Claims of police abuse at parade

Several videos purportedly depicting police officers beating a group of young men at the New Year’s Junkanoo Parade have been widely shared on social media, raising questions about whether officers used unnecessary force in dealing with them.

In one of the videos, several uniformed officers are seen next to a group of young men lined off with their hands pressed against a wall.

One officer, who was swinging a long baton, proceeded to hit one of the young men as he allowed him to walk away, without arresting him.

The officer then did the same to another man, who walked away from the scene without being arrested.

In another video, police officers were shown waving batons, which they swung into a crowd that was standing outside Bank of The Bahamas on Shirley Street.

In yet another short recording outside Bank of The Bahamas, a man was writhing on the ground as an officer hit him repeatedly.

Keith Moss Jr., 23, said he was that young man who was knocked to the ground.

He said a police officer hit him in his head with a baton after he tried to pull his sister — who said she was slapped by an officer — away from the scene. Neither Moss nor his sister was arrested.

Moss, whose head was bandaged, said he and his sister filed complaints yesterday morning.

He said he still does not know why the group was confronted by police. He noted there had been a fight earlier on the other side of the street by the Registrar General’s Department, but it had already been broken up.

“They were trying to get us off [Shirley] Street, for what reason, I don’t know,” he said.

He added, “I was trying to get them off my sister first, actually. And when I went for her, that’s when they started attacking me.”

Moss said police then walked him up Frederick Street and left him there. He said he called his brother’s mother, who is also a police officer, to pick him up and take him to the emergency room at Princess Margaret Hospital.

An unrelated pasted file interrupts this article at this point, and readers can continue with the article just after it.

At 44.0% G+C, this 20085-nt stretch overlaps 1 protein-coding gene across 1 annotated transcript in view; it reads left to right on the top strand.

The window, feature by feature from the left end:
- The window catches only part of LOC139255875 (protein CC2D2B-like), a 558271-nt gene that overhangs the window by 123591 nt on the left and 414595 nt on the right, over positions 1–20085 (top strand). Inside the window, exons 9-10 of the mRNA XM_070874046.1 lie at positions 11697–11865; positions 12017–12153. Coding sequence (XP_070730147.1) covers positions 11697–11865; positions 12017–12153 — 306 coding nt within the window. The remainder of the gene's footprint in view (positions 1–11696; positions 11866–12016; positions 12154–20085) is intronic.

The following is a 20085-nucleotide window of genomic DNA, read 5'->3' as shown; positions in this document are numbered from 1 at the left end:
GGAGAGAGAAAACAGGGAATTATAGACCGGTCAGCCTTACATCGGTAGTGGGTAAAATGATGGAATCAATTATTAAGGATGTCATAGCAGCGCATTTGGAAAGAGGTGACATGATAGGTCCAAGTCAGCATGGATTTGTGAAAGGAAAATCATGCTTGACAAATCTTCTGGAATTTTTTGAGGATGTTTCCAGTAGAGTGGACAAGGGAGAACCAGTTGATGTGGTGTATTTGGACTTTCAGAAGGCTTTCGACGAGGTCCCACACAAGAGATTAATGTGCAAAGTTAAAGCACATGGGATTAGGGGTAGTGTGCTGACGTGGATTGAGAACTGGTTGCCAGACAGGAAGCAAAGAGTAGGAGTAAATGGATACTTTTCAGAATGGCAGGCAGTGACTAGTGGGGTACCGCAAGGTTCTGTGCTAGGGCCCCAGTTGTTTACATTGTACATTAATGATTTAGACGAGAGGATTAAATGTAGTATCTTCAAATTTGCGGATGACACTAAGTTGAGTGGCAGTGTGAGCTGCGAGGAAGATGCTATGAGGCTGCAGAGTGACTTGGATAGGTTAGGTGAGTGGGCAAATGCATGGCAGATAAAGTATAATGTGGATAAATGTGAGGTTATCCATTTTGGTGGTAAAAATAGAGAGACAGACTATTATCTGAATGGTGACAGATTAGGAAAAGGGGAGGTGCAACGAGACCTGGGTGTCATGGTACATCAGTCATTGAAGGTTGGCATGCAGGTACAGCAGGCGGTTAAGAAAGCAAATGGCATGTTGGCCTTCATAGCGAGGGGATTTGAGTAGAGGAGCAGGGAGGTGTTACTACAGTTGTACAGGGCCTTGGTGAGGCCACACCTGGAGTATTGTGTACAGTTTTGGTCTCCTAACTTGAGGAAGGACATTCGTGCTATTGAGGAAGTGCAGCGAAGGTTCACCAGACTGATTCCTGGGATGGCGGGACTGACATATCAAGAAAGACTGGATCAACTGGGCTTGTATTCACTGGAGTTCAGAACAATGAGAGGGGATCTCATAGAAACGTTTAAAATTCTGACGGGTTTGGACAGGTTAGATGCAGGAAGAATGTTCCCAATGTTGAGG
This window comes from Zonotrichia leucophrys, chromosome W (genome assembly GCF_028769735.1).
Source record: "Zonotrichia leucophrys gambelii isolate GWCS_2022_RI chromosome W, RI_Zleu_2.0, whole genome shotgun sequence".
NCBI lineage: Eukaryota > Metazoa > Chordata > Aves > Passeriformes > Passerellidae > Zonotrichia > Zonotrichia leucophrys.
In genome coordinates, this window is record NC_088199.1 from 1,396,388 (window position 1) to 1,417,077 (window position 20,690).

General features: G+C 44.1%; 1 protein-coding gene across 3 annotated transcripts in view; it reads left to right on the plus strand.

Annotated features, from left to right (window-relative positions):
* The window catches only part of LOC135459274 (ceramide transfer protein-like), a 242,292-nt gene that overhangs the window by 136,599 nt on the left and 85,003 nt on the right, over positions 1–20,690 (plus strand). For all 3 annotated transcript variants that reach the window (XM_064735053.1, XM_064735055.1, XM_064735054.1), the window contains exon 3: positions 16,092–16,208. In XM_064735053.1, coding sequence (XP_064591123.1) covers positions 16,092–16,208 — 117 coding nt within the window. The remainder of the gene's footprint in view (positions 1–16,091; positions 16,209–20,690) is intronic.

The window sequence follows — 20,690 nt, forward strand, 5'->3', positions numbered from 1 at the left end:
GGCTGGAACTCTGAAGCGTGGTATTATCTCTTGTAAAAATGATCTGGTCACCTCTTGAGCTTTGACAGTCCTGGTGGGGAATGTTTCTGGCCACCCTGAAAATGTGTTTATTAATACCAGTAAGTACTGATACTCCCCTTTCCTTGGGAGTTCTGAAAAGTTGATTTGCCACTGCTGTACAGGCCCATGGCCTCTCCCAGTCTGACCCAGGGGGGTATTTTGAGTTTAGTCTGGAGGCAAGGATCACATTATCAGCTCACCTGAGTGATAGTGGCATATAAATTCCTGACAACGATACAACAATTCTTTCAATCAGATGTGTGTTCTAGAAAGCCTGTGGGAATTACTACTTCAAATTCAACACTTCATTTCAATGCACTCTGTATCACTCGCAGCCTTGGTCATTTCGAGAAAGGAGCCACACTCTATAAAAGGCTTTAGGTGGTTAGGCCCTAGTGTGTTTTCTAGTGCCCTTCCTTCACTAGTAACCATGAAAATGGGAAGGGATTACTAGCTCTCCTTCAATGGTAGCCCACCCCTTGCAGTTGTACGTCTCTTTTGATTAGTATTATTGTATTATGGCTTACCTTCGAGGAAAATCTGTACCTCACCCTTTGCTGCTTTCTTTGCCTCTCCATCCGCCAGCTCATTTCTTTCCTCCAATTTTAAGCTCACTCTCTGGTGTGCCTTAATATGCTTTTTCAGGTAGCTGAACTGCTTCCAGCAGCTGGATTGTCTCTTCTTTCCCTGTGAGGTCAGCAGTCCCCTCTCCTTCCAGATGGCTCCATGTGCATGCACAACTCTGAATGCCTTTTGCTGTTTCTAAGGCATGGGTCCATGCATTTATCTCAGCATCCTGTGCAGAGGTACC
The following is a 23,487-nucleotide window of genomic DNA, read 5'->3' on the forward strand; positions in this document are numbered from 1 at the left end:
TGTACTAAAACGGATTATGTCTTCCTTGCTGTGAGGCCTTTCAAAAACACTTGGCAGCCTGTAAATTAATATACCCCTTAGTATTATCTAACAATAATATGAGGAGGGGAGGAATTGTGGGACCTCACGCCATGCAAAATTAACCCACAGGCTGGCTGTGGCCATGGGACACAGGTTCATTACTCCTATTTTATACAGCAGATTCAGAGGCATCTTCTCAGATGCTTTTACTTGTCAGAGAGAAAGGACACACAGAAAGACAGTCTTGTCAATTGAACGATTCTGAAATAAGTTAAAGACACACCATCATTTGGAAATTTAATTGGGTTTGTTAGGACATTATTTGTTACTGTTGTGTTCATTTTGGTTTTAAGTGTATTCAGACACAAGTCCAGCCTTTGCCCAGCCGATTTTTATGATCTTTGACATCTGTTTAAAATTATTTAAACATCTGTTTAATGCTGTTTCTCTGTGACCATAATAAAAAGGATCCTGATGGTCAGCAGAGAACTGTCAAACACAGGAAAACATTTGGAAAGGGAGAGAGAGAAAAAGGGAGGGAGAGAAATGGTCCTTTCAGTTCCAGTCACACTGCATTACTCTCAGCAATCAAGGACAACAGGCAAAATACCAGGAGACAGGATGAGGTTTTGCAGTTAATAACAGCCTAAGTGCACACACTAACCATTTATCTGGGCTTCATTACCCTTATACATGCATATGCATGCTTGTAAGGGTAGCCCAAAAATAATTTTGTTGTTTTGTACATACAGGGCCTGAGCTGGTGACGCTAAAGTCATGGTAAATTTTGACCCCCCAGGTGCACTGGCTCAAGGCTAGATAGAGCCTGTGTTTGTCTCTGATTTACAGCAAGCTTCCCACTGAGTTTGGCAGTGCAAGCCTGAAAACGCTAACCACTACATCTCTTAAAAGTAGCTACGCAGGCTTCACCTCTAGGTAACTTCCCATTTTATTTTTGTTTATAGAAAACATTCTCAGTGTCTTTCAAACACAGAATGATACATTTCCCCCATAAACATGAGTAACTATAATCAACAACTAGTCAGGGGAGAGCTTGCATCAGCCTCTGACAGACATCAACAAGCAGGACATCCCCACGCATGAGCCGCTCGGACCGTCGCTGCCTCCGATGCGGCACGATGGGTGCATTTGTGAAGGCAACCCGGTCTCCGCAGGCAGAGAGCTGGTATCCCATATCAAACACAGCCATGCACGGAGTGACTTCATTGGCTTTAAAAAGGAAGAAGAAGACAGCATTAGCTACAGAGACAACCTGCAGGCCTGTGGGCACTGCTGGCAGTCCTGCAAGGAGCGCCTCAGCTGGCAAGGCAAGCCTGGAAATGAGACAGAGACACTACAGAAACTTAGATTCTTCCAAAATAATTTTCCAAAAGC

Lakeitra Moss, 22, said she is hesitant to trust police after the incident.

“That was me who got slapped to the floor,” she said.

Moss added, “I can’t blame every police, but we really didn’t do anything and they beat us dead bad. People are trying to make it seem like we were out there causing problems, and it’s bad because my brother has a business and I have a little business too. I looked at the video and I was like, ‘I can’t believe they actually slapped me down like that.’

“And they can’t even tell you why. It isn’t like we resisted arrest or we disrespected them or we cursed and carried on. It wasn’t nothing like that. They told us to go and we were trying to get our stuff to go. It just happened so fast.”

Keith Moss Sr., 50, a former defense force officer who is the father of the siblings, said he is disappointed by the actions of police.

“I am a stickler for law and order, but when I see these kinds of things, no one is above the law,” he said.

“The first thing I asked the kids was, ‘Well, what did you all do?’

“And they explained to me what happened, and then I saw the video.

“And it’s very disturbing.”

He added, “They beat these kids like that for what reason? If you tell them to leave [Shirley] Street and they’re leaving, what reason is there to beat them like that?

“And then to add insult to injury, they took him, and I asked which station they took him to, and he said they let him go. So, obviously he did nothing illegal because they were not arrested. None of them were arrested.”

Acting Deputy Commissioner of Police Paul Rolle said yesterday anyone who feels abused by police should file a complaint, which will be investigated.

While he could not be reached for comment yesterday, Commissioner of Police Anthony Ferguson told reporters during the parade that police broke up a group of “lil’ young thugs” who were behaving disorderly in the area of Market Street.

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Rachel Scott

Rachel joined The Nassau Guardian in January 2019. Rachel covers national issues. Education: University of Virginia in Charlottesville, BA in Foreign Affairs and Spanish

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